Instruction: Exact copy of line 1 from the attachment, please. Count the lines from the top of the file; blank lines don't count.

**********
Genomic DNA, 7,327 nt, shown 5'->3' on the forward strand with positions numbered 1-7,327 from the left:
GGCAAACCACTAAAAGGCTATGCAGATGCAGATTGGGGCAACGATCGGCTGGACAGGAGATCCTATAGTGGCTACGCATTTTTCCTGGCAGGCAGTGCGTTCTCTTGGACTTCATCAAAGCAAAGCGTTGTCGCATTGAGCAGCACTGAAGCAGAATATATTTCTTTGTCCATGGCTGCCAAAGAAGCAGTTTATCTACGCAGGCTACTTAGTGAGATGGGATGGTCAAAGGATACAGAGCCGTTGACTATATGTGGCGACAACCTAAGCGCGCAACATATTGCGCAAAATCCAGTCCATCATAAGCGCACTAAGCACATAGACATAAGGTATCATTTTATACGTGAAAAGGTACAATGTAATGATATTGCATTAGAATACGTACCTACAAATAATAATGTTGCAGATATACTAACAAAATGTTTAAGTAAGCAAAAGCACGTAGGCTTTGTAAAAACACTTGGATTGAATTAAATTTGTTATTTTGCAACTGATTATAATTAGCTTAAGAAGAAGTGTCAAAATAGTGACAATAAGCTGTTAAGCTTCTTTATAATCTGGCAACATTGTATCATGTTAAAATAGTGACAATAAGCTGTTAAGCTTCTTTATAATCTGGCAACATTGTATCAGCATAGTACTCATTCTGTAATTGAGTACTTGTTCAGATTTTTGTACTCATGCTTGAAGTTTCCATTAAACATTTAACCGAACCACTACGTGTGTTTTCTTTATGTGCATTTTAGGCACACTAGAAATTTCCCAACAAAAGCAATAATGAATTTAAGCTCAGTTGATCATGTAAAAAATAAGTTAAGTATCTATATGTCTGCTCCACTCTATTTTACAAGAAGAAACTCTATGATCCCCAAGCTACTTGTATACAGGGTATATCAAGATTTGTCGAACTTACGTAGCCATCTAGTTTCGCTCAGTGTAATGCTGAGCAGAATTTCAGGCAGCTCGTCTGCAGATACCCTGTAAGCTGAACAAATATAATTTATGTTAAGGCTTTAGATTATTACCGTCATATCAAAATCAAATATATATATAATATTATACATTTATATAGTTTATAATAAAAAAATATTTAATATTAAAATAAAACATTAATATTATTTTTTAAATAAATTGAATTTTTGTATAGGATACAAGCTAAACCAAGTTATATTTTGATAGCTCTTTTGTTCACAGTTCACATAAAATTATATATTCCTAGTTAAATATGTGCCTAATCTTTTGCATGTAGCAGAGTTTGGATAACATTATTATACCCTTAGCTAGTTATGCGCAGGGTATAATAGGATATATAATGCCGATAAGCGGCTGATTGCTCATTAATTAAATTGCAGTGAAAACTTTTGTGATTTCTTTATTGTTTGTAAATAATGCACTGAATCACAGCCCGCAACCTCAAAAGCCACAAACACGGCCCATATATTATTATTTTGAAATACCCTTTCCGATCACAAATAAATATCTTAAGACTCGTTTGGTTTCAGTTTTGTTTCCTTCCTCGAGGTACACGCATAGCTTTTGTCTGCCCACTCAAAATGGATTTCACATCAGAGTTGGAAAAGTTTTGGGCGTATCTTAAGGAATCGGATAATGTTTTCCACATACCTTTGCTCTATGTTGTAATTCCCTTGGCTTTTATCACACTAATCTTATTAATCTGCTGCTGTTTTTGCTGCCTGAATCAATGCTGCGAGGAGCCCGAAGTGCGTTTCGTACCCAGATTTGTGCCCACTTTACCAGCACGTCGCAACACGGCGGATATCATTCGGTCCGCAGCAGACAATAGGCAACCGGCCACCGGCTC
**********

Genomic DNA, 7,327 nt, shown 5'->3' on the forward strand with positions numbered 1-7,327 from the left: